Aboriginal Affairs Framework and Report
What does the Victorian Aboriginal Affairs Framework do?
The Victorian Aboriginal Affairs Framework (VAAF) brings the Victorian Government and Aboriginal community commitments and efforts together, in order to create a better future for Victoria's Aboriginal community by closing the gap across 6 key areas.
Importantly, the VAAF recognises and values Aboriginal culture and significant cultural issues in the Victorian Aboriginal community. It identifies the responsibilities of government departments, agencies, funded services and private services providers. This helps effectively monitor and measure all efforts to ensure they are achieving the best outcomes for Aboriginal Victorians.
The VAAF was released on 22 November 2012.
6 Strategic Action Areas
The VAAF focuses effort and resources on 6 Strategic Action Areas (SAAs) that are central to closing the gap in Aboriginal disadvantage. Through the VAAF the Government has committed to 12 headline indicators with targets.
1. Maternal and early childhood health and development
The health of mothers and babies during pregnancy and in early childhood can have a significant and far reaching effect on children's survival, development and wellbeing well into adult years.
2. Education and training
Successful education and training outcomes enable more Aboriginal Victorians to have increased choice, economic opportunity and healthier and more prosperous lives.
3. Economic participation
More opportunities for Aboriginal Victorians to secure jobs or operate business enterprises builds self esteem, economic wealth, positive role models and contributes to Victoria's economy.
4. Health, housing and wellbeing
A healthy start to life, with access to stable housing and accessible health services, are important for improving a person’s health outcomes and overall quality of life in later years.
5. Safe families and communities and equitable justice outcomes
Reducing Aboriginal over-representation in the justice system and providing for safer families and communities are essential platforms for enabling all Aboriginal Victorians to achieve their cultural, economic and social aspirations.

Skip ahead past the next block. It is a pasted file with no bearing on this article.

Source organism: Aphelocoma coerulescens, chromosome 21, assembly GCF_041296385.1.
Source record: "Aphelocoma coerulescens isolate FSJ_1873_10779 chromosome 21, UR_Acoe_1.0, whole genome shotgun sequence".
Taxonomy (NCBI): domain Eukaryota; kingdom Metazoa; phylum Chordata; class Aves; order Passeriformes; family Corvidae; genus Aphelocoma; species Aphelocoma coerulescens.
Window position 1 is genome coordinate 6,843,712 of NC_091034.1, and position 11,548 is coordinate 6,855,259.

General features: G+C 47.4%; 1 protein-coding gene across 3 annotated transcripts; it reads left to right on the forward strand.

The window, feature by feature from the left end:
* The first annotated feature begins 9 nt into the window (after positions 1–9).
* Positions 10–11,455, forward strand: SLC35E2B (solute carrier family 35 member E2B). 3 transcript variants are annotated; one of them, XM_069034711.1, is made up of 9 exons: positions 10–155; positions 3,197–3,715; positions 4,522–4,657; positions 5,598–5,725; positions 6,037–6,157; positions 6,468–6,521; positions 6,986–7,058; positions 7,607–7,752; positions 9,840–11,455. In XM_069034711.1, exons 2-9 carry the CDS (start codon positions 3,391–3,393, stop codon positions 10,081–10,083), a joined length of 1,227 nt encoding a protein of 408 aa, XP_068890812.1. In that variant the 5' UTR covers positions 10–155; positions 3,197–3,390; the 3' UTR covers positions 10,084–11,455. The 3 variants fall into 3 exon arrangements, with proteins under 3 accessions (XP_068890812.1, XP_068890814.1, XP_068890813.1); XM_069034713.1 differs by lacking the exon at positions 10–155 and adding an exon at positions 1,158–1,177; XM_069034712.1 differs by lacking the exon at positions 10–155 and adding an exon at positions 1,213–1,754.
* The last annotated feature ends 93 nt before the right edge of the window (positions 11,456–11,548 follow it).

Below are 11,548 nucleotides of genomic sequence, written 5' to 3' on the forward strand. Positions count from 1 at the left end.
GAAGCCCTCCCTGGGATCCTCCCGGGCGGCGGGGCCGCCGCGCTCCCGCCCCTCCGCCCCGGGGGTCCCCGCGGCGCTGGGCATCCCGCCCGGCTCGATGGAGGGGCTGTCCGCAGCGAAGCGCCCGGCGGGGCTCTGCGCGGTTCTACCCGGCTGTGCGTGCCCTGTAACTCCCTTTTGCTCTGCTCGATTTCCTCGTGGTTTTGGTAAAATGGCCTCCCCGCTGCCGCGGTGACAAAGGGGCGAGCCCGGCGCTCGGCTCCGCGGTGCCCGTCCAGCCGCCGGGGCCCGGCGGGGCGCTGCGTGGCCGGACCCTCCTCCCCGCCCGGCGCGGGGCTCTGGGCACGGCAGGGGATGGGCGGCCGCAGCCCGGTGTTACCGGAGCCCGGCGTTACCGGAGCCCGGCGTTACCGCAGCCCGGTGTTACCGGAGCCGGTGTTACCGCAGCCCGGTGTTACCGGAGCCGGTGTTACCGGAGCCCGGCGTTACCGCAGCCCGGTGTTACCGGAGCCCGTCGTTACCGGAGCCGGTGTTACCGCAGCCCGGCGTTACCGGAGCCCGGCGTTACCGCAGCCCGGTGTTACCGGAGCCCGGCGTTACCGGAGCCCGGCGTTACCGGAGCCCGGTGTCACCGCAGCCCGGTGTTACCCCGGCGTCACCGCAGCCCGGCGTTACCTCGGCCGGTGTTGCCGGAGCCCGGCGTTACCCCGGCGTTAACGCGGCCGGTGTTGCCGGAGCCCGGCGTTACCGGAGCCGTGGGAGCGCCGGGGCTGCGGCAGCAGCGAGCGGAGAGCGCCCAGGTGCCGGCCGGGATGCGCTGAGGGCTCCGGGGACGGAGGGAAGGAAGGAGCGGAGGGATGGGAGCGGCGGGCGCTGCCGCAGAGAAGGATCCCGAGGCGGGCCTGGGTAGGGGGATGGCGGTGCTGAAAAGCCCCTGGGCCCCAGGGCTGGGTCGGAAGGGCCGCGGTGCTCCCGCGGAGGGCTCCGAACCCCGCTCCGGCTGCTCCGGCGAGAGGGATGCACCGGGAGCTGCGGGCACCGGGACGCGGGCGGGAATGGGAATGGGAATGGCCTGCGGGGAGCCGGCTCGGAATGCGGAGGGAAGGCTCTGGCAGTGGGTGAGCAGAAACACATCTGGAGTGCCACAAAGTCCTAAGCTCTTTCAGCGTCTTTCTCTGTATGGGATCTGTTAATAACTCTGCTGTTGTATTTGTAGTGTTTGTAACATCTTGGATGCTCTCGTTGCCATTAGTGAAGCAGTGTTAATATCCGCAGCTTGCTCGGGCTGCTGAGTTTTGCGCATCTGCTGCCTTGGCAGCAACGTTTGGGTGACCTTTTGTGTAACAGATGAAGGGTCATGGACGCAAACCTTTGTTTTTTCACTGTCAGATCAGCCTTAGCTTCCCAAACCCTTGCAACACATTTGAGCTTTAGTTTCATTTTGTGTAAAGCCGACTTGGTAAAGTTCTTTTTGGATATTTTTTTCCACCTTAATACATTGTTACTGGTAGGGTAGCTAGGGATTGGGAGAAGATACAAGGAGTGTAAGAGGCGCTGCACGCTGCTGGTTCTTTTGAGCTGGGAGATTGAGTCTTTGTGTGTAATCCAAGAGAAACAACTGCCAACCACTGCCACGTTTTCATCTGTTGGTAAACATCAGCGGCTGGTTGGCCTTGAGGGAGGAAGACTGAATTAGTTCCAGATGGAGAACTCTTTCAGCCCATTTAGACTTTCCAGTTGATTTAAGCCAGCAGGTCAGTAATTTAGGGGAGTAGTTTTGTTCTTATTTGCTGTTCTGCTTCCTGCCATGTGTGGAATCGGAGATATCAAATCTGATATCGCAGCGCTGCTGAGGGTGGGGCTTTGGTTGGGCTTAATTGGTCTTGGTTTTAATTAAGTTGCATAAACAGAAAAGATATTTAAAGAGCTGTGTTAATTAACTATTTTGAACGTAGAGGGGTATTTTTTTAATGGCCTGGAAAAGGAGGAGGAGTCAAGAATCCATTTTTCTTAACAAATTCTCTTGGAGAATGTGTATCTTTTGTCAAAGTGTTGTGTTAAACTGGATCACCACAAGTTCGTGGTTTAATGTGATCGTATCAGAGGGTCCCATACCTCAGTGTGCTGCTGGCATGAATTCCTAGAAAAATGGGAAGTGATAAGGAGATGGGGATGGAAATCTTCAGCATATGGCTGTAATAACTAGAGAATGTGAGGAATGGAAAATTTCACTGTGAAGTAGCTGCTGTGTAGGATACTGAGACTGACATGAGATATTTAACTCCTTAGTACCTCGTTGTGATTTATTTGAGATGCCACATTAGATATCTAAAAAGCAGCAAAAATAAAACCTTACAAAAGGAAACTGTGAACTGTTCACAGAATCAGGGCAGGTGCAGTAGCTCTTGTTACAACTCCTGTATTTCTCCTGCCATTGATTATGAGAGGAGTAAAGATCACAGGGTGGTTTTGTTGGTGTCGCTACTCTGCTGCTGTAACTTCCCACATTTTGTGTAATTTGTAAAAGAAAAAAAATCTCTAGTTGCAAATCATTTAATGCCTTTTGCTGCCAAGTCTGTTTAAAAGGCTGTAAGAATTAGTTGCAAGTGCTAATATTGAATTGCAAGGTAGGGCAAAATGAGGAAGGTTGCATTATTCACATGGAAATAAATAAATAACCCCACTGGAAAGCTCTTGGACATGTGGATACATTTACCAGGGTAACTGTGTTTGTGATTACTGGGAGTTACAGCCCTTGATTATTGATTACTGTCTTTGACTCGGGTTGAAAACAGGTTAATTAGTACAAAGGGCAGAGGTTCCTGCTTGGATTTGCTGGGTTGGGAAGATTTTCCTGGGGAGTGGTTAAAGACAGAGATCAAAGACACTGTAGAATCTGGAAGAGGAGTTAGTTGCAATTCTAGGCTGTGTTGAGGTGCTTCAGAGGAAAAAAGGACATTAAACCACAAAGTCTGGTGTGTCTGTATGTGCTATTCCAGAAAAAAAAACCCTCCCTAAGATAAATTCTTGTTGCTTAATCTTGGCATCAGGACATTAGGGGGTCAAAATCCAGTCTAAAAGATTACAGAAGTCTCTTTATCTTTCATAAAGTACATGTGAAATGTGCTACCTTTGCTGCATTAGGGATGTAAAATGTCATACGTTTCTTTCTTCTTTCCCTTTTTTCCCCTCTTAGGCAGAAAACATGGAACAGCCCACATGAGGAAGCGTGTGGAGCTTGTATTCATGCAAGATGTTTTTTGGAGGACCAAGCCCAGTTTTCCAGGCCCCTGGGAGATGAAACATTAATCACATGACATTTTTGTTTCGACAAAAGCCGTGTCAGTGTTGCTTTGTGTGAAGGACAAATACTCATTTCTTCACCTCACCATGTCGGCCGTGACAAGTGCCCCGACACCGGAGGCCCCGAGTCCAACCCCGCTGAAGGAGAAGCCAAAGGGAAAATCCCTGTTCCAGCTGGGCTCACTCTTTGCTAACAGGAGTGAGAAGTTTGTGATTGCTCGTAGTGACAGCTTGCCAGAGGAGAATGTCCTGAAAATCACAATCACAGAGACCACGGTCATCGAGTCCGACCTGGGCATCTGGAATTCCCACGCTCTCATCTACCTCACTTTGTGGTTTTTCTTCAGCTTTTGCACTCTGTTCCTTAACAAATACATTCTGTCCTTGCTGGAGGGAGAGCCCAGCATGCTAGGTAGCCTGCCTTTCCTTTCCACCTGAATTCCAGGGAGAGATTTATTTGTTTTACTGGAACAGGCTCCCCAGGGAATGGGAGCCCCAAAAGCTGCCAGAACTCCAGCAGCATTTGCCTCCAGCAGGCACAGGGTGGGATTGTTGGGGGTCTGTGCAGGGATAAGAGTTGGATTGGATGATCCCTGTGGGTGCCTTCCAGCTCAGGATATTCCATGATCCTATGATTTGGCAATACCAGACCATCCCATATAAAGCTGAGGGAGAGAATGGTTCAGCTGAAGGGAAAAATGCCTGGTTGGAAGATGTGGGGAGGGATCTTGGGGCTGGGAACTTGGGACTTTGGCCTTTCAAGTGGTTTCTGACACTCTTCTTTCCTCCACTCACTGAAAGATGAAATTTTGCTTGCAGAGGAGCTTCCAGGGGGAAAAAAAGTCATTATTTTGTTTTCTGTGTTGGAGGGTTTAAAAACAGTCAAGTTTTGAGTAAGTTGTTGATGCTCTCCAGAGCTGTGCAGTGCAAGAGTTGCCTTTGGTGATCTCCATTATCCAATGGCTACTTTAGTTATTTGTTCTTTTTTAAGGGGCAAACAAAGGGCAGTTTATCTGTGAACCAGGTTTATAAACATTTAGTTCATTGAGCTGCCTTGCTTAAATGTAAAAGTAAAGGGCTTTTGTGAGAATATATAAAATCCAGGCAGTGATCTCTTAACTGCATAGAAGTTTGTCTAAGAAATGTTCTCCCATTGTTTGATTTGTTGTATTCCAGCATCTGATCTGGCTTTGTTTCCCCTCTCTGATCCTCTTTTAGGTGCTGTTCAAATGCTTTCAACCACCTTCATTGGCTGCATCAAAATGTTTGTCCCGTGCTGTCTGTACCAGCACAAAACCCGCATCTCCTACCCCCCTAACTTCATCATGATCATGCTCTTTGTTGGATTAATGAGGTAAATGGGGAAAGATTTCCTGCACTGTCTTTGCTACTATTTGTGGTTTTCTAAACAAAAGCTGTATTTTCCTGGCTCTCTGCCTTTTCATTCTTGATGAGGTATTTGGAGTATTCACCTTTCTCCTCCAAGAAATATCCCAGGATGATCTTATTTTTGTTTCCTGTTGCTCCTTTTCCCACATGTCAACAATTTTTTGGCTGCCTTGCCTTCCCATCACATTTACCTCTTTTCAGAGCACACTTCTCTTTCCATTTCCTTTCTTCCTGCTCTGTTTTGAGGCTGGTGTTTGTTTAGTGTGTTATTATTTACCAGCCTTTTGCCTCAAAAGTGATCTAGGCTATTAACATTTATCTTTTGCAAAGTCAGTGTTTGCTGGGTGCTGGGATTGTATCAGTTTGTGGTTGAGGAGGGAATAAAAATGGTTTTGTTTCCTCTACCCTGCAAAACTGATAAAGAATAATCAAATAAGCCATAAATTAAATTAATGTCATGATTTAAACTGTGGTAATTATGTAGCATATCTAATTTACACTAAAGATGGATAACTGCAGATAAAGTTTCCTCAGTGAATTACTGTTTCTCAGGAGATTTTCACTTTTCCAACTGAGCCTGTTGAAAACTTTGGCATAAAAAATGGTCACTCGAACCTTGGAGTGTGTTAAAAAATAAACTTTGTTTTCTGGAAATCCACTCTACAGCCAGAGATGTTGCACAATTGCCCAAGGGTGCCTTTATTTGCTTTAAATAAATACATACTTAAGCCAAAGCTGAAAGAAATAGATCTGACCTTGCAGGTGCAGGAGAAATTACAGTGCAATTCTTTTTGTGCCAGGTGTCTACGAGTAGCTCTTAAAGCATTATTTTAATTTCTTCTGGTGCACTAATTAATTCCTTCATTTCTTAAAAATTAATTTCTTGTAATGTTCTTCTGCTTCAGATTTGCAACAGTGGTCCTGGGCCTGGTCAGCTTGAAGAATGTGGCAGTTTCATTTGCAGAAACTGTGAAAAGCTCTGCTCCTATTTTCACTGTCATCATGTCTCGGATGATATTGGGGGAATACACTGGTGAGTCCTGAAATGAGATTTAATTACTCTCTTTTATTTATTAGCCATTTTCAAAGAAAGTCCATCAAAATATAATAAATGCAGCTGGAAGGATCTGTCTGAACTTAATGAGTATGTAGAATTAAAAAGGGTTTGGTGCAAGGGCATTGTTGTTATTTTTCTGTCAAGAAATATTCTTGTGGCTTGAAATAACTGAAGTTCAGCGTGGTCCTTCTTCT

6. Strong culture, engaged people and confident communities
Stronger appreciation and awareness of Aboriginal culture can foster confidence and resilience, as well as connections and respect across the Victorian community.
Progress on closing the gap
For updates on, and analysis of, progress against key targets and measures towards closing the gap between Aboriginal and non-Aboriginal Victorians read the Victorian Government Aboriginal Affairs Report 2016.
Key Aboriginal stakeholders have reflected on Victoria's progress, and their thoughts are included in this Report.
The VAAF provides for joined up responses across priority areas to strengthen Aboriginal self-determination.
The VAAF is available below:
Previous Victorian Government Aboriginal Affairs reports can be viewed on the Aboriginal Victoria policy publications page.
How does this tie in with Federal Government work to close the gap?
The Victorian and Australian Governments, through the Council of Australian Governments (COAG), are committed to implementing the National Indigenous Reform Agreement (NIRA). The Victorian Aboriginal Affairs Framework is consistent with the NIRA and is how Victoria is delivering on efforts to close the gaps.
In 2010, Victoria and the Commonwealth agreed to an Overarching Bilateral Indigenous Plan (OBIP) to support joint effort to implement the NIRA in Victoria. Current priorities include economic development and support for vulnerable Aboriginal children and families.
The NIRA and bilateral plan are available at the below links:
Indigenous Affairs is a standing item at each COAG meeting. Follow this link for the latest COAG meeting outcomes.